Look for: Head shaking, scabs from scratching around the head and face, holding the head to one side, hair loss around the ears

Ocular disease

Ever seen your cat squint at you with one eye? If so, you can be pretty sure she wasn’t trying to be cute. More than likely she was experiencing some degree of ocular discomfort. Corneal ulceration, where the cornea is injured, is perhaps the most severely painful, but cats suffer more commonly from uncomfortable viral infections of the tissues surrounding the eyes, such as conjunctivitis. This can occur in one of both eyes.

Look for:  Squinting, ocular discharge, weepy eyes, red or swollen eyes or lids

Embrace covers dental illnesses, alternative therapies for arthritis, and more in order to keep your beloved pet as comfortable as possible.

Treatment of Pain in Cats

Pain relief, in particular, is a surprisingly frustrating issue in feline medicine. Few reasonable alternatives to long term pain control in cats exist. So while severe acute or post-op pain can be managed with heavy-duty narcotics (strong opiates like hydromorphone), there’s little available to treat long term illnesses, such as osteoarthritis.

Still, pain relief in cats has come a long way over the last couple of decades. Here’s an excerpt from a 2003 World Small Animal Veterinary Association meeting lecture on the subject to illustrate the [newly enlightened] motivation for feline analgesia:

“Pain interferes with healing and can, in fact, make the disease process more harmful. Hypotension, gastrointestinal injury, hypothermia and immunosuppression may all occur as negative physiologic results of pain. The body, in response to the trauma, releases all sorts of leukotrienes: some of these are helpful, but many aggravate the problem. As a result, if a patient has, or is going to have tissue trauma, analgesic therapy is required.”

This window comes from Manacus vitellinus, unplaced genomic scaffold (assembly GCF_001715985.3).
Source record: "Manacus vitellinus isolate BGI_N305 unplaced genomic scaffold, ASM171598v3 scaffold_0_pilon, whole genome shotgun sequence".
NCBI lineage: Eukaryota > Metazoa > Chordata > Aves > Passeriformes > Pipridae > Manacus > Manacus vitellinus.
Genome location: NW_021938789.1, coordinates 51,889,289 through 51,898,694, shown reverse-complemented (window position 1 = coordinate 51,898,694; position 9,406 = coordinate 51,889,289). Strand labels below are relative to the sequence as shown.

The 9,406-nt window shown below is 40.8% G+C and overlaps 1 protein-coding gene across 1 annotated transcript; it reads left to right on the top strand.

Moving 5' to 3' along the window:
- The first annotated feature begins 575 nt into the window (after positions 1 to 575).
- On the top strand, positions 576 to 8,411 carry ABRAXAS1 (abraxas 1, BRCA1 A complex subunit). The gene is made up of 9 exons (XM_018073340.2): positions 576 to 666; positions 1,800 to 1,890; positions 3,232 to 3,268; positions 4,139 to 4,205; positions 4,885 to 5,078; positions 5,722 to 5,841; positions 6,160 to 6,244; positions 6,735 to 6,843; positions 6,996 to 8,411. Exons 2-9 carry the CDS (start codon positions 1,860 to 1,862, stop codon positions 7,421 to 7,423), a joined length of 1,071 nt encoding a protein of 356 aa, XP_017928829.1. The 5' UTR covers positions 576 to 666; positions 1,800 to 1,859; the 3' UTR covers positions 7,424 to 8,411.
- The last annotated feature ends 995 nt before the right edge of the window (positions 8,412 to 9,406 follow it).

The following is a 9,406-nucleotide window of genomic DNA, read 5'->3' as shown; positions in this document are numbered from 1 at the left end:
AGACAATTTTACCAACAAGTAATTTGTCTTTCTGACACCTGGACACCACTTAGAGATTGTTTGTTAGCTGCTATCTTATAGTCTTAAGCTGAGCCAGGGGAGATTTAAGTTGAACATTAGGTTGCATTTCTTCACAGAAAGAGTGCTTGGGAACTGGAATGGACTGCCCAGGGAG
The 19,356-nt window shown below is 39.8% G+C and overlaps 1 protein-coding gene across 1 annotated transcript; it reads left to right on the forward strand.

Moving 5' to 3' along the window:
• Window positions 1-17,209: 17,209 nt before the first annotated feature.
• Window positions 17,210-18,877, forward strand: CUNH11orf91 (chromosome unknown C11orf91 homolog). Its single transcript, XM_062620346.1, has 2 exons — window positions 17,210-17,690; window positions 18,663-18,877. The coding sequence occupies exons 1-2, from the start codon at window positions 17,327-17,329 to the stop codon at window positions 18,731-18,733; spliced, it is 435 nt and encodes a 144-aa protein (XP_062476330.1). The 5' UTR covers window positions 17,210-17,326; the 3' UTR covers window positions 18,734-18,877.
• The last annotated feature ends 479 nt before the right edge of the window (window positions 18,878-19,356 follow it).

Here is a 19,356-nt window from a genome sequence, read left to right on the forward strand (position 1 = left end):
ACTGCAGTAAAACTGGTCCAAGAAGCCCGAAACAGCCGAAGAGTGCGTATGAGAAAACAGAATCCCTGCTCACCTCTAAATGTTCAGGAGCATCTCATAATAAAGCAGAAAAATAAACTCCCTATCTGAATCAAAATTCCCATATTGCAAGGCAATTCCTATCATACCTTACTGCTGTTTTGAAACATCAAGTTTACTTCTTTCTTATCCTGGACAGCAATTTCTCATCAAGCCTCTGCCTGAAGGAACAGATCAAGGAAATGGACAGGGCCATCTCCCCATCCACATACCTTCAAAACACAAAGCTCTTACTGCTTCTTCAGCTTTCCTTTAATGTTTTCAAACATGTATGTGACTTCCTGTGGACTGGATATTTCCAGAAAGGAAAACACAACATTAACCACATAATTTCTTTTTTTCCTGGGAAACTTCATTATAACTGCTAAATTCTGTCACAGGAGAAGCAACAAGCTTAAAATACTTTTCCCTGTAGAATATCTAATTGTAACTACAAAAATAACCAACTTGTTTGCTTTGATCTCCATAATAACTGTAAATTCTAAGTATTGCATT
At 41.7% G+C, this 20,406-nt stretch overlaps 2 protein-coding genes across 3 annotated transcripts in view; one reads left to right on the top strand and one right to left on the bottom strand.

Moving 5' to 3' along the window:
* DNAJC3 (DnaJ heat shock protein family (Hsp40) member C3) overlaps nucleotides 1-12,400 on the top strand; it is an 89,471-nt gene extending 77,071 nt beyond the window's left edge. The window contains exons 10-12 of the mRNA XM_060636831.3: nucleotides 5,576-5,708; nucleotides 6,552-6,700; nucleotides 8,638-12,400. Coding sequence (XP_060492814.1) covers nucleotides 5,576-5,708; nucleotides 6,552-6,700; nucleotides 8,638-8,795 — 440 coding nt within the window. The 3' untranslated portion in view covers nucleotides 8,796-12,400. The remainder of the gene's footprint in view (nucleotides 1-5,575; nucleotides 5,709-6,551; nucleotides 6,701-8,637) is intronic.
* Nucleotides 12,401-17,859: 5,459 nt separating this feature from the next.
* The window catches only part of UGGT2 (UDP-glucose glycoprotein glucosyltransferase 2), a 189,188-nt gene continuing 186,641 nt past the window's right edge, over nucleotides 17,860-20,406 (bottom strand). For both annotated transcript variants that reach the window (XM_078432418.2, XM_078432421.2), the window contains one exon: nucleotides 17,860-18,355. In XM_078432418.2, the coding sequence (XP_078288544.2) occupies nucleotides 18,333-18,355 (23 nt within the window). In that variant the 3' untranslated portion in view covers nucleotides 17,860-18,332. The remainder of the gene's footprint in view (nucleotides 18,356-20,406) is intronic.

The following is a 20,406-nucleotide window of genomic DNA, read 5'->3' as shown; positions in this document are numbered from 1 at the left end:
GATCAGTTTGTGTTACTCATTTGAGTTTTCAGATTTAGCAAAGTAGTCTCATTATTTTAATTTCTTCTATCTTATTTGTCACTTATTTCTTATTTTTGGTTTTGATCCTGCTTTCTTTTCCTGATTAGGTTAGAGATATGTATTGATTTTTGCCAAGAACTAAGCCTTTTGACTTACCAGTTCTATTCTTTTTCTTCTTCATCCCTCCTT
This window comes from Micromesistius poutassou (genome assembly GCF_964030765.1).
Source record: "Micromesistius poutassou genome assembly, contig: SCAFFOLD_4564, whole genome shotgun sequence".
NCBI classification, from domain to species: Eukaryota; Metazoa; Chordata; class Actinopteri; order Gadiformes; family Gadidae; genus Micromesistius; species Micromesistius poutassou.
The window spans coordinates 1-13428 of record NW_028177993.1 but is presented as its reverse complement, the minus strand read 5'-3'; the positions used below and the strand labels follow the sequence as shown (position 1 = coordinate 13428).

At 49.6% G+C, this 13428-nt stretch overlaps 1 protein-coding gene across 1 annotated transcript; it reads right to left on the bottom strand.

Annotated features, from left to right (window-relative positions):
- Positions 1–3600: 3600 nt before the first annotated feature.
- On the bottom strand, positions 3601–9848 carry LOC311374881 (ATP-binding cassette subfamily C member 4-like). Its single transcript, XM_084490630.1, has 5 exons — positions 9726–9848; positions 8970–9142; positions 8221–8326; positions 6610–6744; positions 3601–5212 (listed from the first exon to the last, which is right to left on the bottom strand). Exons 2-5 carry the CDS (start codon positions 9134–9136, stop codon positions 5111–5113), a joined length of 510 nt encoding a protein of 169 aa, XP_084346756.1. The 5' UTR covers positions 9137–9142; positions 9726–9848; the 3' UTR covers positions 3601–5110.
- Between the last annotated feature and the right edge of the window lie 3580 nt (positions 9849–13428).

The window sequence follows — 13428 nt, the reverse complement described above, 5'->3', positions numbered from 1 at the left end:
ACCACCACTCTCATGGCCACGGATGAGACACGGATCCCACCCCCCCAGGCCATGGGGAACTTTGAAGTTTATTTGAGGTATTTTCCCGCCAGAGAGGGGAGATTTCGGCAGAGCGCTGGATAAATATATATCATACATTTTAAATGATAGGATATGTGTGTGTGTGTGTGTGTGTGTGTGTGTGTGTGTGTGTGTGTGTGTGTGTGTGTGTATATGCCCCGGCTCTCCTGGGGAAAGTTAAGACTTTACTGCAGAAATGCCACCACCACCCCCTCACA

It’s more than just the humane approach, it also happens to be the more effective approach when it comes to healing. That’s because it’s now become clear that to deny a patient a pain control drug on the basis of "safety" may not make so much sense if the patient’s degree of pain is significant. The impact of severe pain on the patient’s long term well being is now considered in a more "holistic" manner. And that’s undoubtedly a good thing.

But the sad truth remains that few drugs are available for certain kinds of pain. Transdermal fentanyl patches, tramadol, and, butorphanol are all opiates that are used for acute and sub-acute pain control (as in an end-of life hospice setting). But for more chronic pain control (for arthritis, for example), these drugs are typically considered too life altering. But not for all. Sometimes it is worth a try to see how an individual cat will react.

In terms of researching options for chronic pain, there have been attempts to identify NSAIDs that cats will tolerate. This class of drug has been responsible for much of the chronic pain control in dogs and humans over the past few decades.

But, for cats, NSAIDs have been tricky. Gastrointestinal and renal side effects are much more common with NSAIDs when used in cats. Though we will tap these meds for their anti-inflammatory effects, we tend to do so only in well-hydrated cats whose renal status is demonstrably normal... and typically only for a short period of time.

Metacam

Metacam (meloxicam) is one such drug whose one-dose injectable formulation is approved by the FDA for use in cats. But it’s not for those who suffer chronic pain, as in the case of arthritis, or slow-moving cancers that require some anti-inflammatory palliation. In fact, a recent FDA labeling advisory cautioned us stronglyagainst the use of oral Metacam for long-term care. It’s just too toxic to the kidneys

Onsior

Onsior (robenacoxib) is another. But it’s also approved for only three short days’ use.

Here are other NSAIDs that are sometimes used instead:

  • Aspirin
  • Ketoprofen
  • Ketorolac tromethamine
  • Carprofen (Rimadyl)

It is suggested to use these options with caution. Nonetheless, they have been used across the board to great effect in cats. After all, there is no "one size fits all" in medicine. Even less so when it comes to controlling pain, and nowhere is this more true than when trying hard to control pain in cats. In the absence of approved drugs, sometimes cautious creativity is the best approach.

If your cats have been diagnosed with any of the above conditions, definitely ask your veterinarian for progressive pain control measures.